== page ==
NFC Joint Patent Program Ends; No Disruption to Licensing, Say Chip Makers
A joint NFC patent licensing program set up more than five years ago to make key NFC technology available to device makers has been discontinued.
The pool, run by U.S.-based Via Licensing, had included patents from NFC chip makers NXP Semiconductors and Inside Secure, along with handset maker Motorola and France Telecom Orange. That program ended quietly this month.
Inside announced Thursday it will be licensing its patents through French science and technology patent aggregator France Brevets.
Inside CEO Rémy de Tonnac told NFC Times he doesn’t think the break up of the Via patent pool will restrict access to NFC technology or raise prices for smartphone makers or other manufacturers to incorporate NFC technology in their devices.
“It is clearly not our intention to block the industry,” he said. “We want to be recognized for our contribution here. (But) Inside is not an IP company making money from patents. We are a respectful and responsible technology player.”
De Tonnac said Inside made the decision to withdrawal from the pool several months ago. Both Inside and NXP indicated they were not seeing many results from being a part of it so decided not to renew their participation when the program was due to expire this month and to take back full control of their intellectual property.
“Reviewing the results, NXP has seen that the patent pool did not have any measurable impact on the development of the NFC ecosystem,” NXP told NFC Times in a statement. The chip maker, which has supplied the NFC technology for all NFC enabled Android phones to date, said it is “currently pursuing alternative strategic options about which it will soon inform the industry.
“NXP will remain the trusted partner of the NFC ecosystem and will continue to license its patents,” NXP said in the statement.
France Telecom-Orange’s NFC patents are believed to have expired. It’s not clear what Motorola Mobility, now part of Google, will do with its NFC patents. Motorola’s inclusion in the pool in 2009 had been somewhat of a coup, since it often doesn’t join patent pools.
The intellectual property that was pooled by Via is mainly technology that has been standardized by such organizations as the NFC Forum, ISO/IEC and the European Telecommunications Standards Institute, or ETSI, and is considered essential, said Hélène Jay, who headed the NFC patent pool for Via. A complex standardization environment like that surrounding NFC benefits from having a single place for obtaining licenses on key patents, she added.
But she said that leading up to the expiration of the first term of the program this month, all of the parties by “mutual decision” decided not to go forward with it any longer.
Via launched the joint-licensing program in June of 2007, at a time when it was thought NFC technology would soon take off. But the subsequent rollout came much later, with device makers only starting to adopt NFC last year.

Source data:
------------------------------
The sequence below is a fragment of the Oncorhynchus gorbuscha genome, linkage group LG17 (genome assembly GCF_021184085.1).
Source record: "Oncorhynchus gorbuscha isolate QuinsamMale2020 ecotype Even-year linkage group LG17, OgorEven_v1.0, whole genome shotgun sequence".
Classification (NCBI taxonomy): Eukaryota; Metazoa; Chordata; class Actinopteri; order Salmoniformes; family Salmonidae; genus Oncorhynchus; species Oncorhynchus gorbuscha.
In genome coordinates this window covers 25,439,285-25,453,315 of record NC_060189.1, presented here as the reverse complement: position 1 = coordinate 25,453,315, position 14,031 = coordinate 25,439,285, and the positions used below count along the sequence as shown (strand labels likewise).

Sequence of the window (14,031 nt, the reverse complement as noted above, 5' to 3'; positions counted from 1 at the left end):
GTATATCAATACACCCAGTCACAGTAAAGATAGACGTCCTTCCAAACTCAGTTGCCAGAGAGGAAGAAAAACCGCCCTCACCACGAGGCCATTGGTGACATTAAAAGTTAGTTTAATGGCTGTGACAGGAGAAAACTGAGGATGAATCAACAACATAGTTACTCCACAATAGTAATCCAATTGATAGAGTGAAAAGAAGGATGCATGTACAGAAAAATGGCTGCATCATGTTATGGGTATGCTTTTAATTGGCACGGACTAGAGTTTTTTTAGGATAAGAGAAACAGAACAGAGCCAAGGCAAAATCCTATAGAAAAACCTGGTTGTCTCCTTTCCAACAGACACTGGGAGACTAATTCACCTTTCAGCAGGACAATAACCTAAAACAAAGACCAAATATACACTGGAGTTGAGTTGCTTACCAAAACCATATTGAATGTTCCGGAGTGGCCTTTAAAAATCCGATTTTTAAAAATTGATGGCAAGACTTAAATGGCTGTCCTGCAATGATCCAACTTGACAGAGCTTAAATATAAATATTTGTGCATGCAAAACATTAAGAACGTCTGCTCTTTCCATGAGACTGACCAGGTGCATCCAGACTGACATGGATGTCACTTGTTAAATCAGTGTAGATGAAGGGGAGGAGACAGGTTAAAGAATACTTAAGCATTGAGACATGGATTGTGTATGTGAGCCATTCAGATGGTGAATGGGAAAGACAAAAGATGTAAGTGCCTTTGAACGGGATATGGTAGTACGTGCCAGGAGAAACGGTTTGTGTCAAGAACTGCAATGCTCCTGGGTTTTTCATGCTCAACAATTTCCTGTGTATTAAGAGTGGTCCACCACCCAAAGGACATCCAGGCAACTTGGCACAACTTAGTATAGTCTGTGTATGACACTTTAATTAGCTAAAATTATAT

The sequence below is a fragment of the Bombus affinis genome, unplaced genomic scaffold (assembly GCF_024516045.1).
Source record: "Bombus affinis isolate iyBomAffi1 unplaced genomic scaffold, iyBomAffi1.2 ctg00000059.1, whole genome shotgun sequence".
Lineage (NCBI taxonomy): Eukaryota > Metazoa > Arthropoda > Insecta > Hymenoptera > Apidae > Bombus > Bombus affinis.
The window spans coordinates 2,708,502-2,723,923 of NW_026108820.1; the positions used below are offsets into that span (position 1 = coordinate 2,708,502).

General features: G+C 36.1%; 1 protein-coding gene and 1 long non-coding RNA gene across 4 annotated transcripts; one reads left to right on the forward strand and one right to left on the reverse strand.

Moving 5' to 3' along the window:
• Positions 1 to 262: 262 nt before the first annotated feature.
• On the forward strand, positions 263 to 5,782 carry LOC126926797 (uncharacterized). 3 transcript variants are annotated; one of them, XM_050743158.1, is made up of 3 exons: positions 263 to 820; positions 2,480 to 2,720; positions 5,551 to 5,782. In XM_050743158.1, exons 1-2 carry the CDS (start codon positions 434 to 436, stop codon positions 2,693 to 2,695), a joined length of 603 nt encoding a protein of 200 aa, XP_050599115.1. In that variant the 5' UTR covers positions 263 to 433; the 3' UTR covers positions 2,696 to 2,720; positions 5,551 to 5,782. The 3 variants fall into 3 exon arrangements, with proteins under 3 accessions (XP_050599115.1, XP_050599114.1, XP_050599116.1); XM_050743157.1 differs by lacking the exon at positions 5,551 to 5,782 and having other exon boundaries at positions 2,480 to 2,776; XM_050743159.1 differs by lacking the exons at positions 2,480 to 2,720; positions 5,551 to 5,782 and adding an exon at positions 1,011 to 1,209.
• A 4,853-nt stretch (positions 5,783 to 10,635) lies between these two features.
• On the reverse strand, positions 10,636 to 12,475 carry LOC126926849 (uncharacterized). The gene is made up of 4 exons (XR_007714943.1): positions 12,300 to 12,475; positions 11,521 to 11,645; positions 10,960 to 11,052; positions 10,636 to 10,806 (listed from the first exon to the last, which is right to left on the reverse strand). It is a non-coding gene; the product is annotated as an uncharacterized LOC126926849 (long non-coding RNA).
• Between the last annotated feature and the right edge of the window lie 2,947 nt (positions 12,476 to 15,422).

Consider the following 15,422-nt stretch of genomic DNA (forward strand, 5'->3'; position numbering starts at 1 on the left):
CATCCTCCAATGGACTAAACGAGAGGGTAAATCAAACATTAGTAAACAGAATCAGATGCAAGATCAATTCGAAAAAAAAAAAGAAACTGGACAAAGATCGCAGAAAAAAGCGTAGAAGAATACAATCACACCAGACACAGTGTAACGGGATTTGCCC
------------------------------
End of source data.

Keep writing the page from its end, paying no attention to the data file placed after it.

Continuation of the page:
“Clearly, what happened to us, we had a pool much before the technology was available,” Jay told NFC Times. “We had the program ahead of the NFC development curve.”
John Ehler, director of wireless programs at Via, which has pooled patents for such other mobile technologies as LTE, said patent pools help avoid the kinds of disputes that are now playing out among major smartphone makers. With the key NFC technology suppliers involved in the Via pool, device makers could not only access the technology they need in one place but would have the knowledge they are “paying the exact same price for licenses as their competitors are.”
That will no longer be the case. Inside said France Brevets would license technology for both its NFC chip MicroRead and its SecuRead NFC chip stacked with a secure element. Makers of smartphones, tablets, laptops, TVs, smart meters and other devices won’t have to sign a separate licensing agreement when they purchase the chips, as they had to do with Via, said Inside. Paris-based France Brevets, which formed a little more than two years ago, bills itself as the first investment fund “fully dedicated to patent promotion and monetization in Europe.”
De Tonnac, said Inside has IP on NFC dating back to 1999 and believes the revenue it can earn from its patents is not insignificant. He noted that NFC technology is still maturing and rolling out.
But he insisted the announcement of the new licensing program Thursday had nothing to do with Inside’s slumping share price, which has fallen sharply since its initial public offering in February. The price had topped €9 but now is below €3 (US$3.77).
The share price took a hit late last month after Inside issued a profit warning, telling investors it would not meet its projected target of breaking even by the end of 2012 because of lower handset shipment volumes by the main customer for its NFC chips, Research In Motion. Inside also suggested the slowdown in revenue involved lower shipment volumes from Nokia. The latter is using Inside's technology for an NFC-enabled smartphone based on the current version of the Windows Phone operating system.
Inside held to its mid-term goals of $400 million in revenue and gross margin above 40%, however.
De Tonnac said Inside had planned to exit Via and move to its own licensing program even before its IPO in February.
“There is no link between share price and this initiative,” he told NFC Times. “We have been looking at options to make sure this IP question is being addressed in the industry. We have now full control of our IP, and we want to play our role; we want to play a responsible role.”
Even if it wasn’t intended to boost the share price, Inside’s announcement of its new NFC patent licensing program had that effect, with the vendor’s shares finishing up nearly 5% on Thursday.